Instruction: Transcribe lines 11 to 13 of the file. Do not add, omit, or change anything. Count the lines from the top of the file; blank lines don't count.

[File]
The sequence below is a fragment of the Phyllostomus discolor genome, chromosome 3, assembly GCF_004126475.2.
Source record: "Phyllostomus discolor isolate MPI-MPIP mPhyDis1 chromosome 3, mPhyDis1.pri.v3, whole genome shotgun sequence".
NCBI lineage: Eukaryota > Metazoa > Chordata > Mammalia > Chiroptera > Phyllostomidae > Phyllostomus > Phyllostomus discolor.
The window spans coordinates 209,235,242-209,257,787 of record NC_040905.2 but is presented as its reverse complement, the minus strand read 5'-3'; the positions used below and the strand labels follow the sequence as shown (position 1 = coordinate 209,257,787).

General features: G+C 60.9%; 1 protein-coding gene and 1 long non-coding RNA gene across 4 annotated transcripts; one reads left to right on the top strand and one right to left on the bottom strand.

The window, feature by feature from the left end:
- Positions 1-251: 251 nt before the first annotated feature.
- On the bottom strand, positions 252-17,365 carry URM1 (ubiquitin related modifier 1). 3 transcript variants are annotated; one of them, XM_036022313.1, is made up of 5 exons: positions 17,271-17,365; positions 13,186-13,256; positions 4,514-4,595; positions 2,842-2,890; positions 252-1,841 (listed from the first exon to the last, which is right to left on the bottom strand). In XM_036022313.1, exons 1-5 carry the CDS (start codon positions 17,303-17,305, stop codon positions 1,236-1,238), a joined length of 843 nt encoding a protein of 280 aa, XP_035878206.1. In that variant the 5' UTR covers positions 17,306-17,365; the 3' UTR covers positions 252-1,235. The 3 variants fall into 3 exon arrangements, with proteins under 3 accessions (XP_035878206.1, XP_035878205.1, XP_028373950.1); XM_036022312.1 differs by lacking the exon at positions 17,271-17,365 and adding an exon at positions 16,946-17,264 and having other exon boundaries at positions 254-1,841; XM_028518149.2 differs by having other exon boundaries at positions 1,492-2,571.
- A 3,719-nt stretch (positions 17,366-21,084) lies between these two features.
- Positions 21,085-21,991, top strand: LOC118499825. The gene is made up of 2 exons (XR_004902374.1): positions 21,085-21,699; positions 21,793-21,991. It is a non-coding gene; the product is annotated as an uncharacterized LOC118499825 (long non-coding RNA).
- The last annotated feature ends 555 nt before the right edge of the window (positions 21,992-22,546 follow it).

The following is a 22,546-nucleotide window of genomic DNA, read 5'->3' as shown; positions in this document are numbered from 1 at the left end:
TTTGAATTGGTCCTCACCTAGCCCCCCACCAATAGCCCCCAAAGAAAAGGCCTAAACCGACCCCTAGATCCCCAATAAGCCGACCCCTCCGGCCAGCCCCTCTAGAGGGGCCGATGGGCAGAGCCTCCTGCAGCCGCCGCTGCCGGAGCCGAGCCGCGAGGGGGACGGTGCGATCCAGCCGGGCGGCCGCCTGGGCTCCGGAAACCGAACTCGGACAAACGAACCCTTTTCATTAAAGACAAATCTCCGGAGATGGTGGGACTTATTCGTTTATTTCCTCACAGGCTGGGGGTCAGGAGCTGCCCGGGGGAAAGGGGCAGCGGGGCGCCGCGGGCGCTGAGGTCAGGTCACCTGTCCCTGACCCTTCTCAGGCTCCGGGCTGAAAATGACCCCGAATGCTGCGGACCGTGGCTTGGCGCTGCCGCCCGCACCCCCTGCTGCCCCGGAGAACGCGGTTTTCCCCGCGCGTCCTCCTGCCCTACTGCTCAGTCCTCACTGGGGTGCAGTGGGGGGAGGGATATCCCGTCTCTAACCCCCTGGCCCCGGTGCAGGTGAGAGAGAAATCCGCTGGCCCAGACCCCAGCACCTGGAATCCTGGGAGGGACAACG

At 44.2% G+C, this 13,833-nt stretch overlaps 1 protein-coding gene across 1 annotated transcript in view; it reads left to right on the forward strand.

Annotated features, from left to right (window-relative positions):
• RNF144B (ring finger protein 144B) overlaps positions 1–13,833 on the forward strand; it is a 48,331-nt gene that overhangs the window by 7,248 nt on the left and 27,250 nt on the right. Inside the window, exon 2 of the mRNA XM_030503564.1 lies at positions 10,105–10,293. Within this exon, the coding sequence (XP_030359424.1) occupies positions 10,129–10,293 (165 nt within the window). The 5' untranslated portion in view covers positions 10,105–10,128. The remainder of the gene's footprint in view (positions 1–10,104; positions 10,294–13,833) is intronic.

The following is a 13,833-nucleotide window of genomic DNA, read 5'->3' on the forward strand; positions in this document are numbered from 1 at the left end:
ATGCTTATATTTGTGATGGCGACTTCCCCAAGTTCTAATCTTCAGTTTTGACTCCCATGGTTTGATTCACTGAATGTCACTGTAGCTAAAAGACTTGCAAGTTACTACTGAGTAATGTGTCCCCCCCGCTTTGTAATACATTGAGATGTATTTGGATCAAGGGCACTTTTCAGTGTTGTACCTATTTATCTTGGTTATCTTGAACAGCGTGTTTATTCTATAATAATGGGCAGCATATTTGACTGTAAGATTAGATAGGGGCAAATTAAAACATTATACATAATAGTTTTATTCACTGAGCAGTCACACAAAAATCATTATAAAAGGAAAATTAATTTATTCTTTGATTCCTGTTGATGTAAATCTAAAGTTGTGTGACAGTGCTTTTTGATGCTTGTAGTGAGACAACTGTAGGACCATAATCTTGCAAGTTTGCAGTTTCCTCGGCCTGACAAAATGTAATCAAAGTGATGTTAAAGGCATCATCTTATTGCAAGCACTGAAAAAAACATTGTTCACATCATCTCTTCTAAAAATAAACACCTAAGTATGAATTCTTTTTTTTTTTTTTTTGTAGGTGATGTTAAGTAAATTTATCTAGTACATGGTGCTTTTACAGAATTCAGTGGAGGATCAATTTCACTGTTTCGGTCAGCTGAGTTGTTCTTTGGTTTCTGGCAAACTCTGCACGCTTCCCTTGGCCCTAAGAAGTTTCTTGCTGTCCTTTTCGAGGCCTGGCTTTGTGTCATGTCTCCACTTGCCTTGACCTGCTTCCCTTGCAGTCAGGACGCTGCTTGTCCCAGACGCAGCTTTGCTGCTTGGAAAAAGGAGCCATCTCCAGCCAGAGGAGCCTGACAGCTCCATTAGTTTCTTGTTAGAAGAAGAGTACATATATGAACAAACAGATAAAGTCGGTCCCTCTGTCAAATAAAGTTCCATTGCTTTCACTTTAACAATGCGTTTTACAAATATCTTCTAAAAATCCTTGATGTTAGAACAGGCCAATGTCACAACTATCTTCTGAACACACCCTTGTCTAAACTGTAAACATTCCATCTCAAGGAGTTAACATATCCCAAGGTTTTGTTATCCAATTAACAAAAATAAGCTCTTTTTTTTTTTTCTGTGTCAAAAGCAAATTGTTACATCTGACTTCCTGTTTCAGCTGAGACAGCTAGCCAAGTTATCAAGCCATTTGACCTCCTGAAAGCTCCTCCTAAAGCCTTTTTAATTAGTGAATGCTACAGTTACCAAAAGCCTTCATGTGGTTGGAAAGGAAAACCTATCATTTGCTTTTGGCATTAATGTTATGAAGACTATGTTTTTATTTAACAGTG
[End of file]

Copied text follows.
- The last annotated feature ends 555 nt before the right edge of the window (positions 21,992-22,546 follow it).

The following is a 22,546-nucleotide window of genomic DNA, read 5'->3' as shown; positions in this document are numbered from 1 at the left end:
TTTGAATTGGTCCTCACCTAGCCCCCCACCAATAGCCCCCAAAGAAAAGGCCTAAACCGACCCCTAGATCCCCAATAAGCCGACCCCTCCGGCCAGCCCCTCTAGAGGGGCCGATGGGCAGAGCCTCCTGCAGCCGCCGCTGCCGGAGCCGAGCCGCGAGGGGGACGGTGCGATCCAGCCGGGCGGCCGCCTGGGCTCCGGAAACCGAACTCGGACAAACGAACCCTTTTCATTAAAGACAAATCTCCGGAGATGGTGGGACTTATTCGTTTATTTCCTCACAGGCTGGGGGTCAGGAGCTGCCCGGGGGAAAGGGGCAGCGGGGCGCCGCGGGCGCTGAGGTCAGGTCACCTGTCCCTGACCCTTCTCAGGCTCCGGGCTGAAAATGACCCCGAATGCTGCGGACCGTGGCTTGGCGCTGCCGCCCGCACCCCCTGCTGCCCCGGAGAACGCGGTTTTCCCCGCGCGTCCTCCTGCCCTACTGCTCAGTCCTCACTGGGGTGCAGTGGGGGGAGGGATATCCCGTCTCTAACCCCCTGGCCCCGGTGCAGGTGAGAGAGAAATCCGCTGGCCCAGACCCCAGCACCTGGAATCCTGGGAGGGACAACG